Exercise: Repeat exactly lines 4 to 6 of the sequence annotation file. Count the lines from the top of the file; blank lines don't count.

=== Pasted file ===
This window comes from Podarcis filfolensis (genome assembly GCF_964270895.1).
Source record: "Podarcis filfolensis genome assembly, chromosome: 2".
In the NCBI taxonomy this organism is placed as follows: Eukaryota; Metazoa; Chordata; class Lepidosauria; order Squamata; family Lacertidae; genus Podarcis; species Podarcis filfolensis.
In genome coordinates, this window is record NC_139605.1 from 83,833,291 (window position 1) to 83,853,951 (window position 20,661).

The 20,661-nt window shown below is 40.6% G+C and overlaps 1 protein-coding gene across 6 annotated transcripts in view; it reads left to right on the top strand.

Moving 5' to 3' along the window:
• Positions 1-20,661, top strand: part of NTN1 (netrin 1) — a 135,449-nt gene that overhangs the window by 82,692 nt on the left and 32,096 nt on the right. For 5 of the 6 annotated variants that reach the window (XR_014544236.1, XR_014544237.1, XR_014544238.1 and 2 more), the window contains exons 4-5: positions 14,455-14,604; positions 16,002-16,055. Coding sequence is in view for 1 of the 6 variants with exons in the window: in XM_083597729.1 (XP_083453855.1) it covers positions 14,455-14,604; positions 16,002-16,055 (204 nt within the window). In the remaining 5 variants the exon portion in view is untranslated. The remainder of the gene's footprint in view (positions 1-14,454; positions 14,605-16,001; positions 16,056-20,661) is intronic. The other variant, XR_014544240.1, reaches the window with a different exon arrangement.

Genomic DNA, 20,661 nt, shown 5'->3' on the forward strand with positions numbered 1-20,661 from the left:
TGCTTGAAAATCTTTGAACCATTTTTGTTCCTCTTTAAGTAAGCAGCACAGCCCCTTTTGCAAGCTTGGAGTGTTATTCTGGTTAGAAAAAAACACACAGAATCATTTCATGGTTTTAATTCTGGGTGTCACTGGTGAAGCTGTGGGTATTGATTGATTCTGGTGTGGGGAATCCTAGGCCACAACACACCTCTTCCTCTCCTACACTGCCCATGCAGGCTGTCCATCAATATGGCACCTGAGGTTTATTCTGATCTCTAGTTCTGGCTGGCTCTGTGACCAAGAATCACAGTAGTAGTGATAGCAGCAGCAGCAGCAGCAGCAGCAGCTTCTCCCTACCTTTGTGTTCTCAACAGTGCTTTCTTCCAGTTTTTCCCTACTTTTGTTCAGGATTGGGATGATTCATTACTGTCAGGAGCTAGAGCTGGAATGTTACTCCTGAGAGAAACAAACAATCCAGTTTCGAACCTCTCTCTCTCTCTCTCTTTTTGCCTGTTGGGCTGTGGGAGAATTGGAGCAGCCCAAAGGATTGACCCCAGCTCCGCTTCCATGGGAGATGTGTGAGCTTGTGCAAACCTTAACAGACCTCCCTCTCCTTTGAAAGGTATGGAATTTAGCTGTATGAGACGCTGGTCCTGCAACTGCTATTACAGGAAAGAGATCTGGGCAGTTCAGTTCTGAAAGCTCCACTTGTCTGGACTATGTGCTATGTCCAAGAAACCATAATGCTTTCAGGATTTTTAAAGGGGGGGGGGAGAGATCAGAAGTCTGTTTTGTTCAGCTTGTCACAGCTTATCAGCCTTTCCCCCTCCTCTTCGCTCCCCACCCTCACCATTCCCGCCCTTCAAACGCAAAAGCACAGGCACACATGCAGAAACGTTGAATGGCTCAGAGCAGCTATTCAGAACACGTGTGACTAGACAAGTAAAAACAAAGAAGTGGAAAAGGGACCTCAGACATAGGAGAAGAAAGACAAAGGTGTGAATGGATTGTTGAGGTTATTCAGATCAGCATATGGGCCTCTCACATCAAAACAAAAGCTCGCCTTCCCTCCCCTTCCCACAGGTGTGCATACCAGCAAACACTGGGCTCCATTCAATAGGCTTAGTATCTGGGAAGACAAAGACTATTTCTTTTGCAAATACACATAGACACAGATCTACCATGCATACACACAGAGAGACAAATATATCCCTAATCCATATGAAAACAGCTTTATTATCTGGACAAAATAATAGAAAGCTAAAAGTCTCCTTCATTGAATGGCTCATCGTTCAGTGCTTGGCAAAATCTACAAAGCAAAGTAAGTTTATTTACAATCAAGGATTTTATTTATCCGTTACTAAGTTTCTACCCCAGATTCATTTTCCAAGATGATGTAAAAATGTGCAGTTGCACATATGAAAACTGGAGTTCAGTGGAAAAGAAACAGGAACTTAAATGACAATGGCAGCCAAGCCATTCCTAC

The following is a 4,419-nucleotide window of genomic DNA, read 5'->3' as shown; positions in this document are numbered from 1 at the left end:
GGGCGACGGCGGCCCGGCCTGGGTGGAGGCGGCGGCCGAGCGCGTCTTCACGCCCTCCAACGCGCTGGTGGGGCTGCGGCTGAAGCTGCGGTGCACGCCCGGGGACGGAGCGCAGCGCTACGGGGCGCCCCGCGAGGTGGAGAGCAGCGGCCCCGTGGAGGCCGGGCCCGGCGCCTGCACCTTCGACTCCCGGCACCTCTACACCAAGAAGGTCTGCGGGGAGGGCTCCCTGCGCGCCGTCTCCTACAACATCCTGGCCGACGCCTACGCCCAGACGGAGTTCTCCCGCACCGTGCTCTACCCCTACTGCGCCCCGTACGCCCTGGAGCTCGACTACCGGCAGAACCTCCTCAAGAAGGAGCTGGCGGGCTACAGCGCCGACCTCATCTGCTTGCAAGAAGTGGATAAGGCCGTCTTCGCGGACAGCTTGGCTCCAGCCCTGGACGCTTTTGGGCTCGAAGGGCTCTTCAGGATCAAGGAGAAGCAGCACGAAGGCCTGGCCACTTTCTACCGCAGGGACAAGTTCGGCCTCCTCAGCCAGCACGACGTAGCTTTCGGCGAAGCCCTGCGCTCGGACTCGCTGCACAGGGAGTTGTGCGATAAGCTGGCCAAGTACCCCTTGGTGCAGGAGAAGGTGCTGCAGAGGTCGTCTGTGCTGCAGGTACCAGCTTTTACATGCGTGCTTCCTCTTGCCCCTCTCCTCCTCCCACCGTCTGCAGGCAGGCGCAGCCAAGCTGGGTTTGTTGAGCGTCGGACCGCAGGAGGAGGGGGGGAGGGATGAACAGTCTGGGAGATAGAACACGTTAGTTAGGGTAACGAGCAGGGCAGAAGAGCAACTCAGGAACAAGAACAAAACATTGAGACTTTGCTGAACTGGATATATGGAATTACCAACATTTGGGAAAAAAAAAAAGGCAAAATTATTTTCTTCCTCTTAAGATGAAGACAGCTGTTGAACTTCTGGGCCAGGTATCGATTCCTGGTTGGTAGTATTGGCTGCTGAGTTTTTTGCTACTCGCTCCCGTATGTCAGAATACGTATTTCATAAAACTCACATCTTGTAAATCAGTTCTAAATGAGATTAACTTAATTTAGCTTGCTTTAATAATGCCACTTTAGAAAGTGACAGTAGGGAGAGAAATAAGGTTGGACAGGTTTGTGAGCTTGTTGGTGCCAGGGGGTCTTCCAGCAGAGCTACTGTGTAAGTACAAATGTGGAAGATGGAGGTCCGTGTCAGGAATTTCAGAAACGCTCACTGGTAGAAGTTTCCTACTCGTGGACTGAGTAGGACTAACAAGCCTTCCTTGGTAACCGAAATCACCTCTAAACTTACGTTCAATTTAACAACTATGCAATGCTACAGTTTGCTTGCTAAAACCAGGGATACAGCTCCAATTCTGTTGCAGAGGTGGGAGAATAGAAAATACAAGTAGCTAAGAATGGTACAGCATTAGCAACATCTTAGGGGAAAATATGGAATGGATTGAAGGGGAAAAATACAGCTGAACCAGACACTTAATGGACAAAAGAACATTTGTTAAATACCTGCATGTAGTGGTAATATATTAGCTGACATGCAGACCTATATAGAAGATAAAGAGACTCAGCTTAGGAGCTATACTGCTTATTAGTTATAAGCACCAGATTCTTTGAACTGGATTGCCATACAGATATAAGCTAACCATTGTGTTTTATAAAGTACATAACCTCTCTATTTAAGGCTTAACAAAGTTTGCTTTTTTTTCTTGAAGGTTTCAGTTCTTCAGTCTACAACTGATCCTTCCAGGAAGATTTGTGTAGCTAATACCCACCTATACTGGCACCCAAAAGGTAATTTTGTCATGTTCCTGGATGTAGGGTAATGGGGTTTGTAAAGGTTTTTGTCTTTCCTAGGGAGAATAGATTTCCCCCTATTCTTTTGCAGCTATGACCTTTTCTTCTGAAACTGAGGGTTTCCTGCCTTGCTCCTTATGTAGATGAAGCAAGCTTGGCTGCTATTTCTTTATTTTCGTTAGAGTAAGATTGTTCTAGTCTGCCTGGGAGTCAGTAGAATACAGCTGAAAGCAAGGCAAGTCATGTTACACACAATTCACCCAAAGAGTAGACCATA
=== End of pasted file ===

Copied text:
In genome coordinates, this window is record NC_139605.1 from 83,833,291 (window position 1) to 83,853,951 (window position 20,661).

The 20,661-nt window shown below is 40.6% G+C and overlaps 1 protein-coding gene across 6 annotated transcripts in view; it reads left to right on the top strand.

Moving 5' to 3' along the window: